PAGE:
Is SSL necessary for a web game? I'm using Node.js with socket.io.

Without it, when using unsecured networks someone on the LAN could change commands being sent to the server and "take over" a player. But this could only happen on unsecured shared networks, so it doesn't sound too bad. Or is it?

And lets ignore the authentication phase for a moment and assume this part is secured, are there any other reasons why I should use SSL on the sockets?

  • \$\begingroup\$ This might get better answers on the security SE \$\endgroup\$
    – Lucien
    Feb 5, 2016 at 21:46

2 Answers 2


Yes. You definitely should.

Use Let's Encrypt to get a free SSL certificate (or as many as you want or need). SSL is always good to have: without it, man-in-the-middle attacks will be launched, by the NSA if no-one else.

Most multiplayer games (e.g. Minecraft) just use raw packets. There's little reason to encrypt packets after one is authenticated as only the network service provider (e.g. Verizon/Virgin/TalkTalk) can fake TCP packets.

However, if you're hosting your game on your website then the whole thing has to be in SSL (unless you want to have a sign in page over SSL and another page with no SSL, cringe).

Advantages of SSL:

  • With Let's Encrypt, the certificates are automatic and free
  • Actual security
  • A sense of security for users (browser status bar shows lock icon)
  • Privacy, no NSA spying
  • +1 PageRank in search engines for using SSL
  • Negligible performance cost


  • If your game has such high performance requirements that WebSocket SSL is a deal-breaker, then your game is probably too intensive for browsers to begin with, SSL or not.
  • I can't think of any others.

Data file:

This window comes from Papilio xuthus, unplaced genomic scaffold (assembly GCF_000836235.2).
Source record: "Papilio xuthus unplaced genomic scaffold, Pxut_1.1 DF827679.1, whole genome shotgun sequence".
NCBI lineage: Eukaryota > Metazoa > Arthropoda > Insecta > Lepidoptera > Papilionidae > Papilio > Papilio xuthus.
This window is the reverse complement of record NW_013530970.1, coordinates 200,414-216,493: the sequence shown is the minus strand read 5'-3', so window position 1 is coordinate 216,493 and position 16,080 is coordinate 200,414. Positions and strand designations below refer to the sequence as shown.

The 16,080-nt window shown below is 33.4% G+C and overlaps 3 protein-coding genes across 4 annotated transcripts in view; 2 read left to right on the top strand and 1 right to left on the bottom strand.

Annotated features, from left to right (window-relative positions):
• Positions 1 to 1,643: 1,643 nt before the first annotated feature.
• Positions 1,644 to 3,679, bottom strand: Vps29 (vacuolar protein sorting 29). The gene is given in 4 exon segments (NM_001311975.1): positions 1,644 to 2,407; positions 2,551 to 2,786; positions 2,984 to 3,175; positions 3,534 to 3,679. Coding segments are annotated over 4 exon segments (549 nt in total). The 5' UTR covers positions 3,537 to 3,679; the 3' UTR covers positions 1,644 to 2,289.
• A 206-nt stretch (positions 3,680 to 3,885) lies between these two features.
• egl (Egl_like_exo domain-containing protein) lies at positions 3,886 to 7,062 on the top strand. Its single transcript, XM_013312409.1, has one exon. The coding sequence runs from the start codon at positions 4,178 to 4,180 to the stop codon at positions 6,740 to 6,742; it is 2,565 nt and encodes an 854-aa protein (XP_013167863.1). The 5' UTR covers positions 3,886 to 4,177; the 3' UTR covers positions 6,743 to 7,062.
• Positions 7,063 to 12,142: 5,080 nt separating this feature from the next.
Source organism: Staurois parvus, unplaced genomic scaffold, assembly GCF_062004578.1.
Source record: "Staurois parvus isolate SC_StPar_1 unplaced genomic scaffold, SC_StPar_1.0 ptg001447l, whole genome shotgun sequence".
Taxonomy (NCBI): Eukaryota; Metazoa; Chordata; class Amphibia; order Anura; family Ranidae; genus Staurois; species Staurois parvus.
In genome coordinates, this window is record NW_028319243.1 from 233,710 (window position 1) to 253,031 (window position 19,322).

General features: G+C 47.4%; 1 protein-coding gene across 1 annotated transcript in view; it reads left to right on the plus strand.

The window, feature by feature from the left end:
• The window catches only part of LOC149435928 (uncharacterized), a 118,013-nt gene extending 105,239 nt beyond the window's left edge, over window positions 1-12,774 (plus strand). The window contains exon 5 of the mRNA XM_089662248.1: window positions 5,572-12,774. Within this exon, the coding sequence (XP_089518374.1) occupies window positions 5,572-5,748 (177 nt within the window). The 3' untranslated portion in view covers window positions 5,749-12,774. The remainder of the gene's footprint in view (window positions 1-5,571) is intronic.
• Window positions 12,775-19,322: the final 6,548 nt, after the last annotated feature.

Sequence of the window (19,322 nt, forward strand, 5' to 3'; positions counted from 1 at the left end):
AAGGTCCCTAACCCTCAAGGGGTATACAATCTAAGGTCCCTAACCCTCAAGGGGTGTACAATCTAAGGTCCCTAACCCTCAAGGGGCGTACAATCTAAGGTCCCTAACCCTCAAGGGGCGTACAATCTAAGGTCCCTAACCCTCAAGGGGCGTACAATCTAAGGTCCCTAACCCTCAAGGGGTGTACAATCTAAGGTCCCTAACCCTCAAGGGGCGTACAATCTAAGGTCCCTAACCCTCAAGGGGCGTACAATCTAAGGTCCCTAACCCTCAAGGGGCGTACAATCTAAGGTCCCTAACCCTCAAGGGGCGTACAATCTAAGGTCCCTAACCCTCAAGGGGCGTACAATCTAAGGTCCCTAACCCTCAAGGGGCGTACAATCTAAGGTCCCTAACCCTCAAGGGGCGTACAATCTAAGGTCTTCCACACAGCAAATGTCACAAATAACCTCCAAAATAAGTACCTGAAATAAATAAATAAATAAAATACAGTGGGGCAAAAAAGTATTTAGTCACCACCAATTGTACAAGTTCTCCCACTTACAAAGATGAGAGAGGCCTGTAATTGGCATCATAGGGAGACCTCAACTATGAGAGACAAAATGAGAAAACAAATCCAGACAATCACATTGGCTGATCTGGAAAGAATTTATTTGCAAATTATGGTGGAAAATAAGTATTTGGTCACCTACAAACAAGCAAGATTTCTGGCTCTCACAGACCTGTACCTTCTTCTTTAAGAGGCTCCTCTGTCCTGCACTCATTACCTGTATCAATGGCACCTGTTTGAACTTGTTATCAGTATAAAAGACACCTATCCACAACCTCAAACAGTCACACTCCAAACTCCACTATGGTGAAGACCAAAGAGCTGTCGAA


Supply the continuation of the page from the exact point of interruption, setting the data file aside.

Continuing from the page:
• \$\begingroup\$ managing certificate a little headache (even with awesome free services) and yet another thing to worry about. however, the +1 on page rank for ssl convinced me (it was new to me, thanks!) as well as that little green lock which is important to some. I still don't think its mandatory but you convinced me it worth the time. Thanks! \$\endgroup\$
    – Ronen Ness
    Feb 5, 2016 at 22:59
  • \$\begingroup\$ @Ness np, FYI, LetsEncrypt will have automatic renewals when they're out of beta so that's a nice thing too \$\endgroup\$
    – Lucien
    Feb 6, 2016 at 7:15
  • 3
    \$\begingroup\$ Also, encrypting even trivial stuff makes everything more secure—an attacker can't distinguish between what data is important and what isn't, so even if they're able to throw some datacenters at some random SSL packets and crack some of it eventually, the more those packets just contain unimportant web game update packets, the less they'll feel like continuing doing that. \$\endgroup\$
    – Anko
    Feb 6, 2016 at 22:40

Just in addition to @Loblums answer:

AFAIK socket.io uses WebSocket as its default transport. With WebSocket being relatively new, not all intermediaries on the internet may be aware of it and handle it correctly. With an encrypted connection, chances of a WebSocket connection succeeding increase a lot, since then from the outside it's indistinguishable from an encrypted HTTP connection.

  • \$\begingroup\$ Interesting point. Personally I've never seen any service / network device that can't handle WebSockets, but I can imagine it might happen. thanks for the input! \$\endgroup\$
    – Ronen Ness
    Feb 6, 2016 at 20:05

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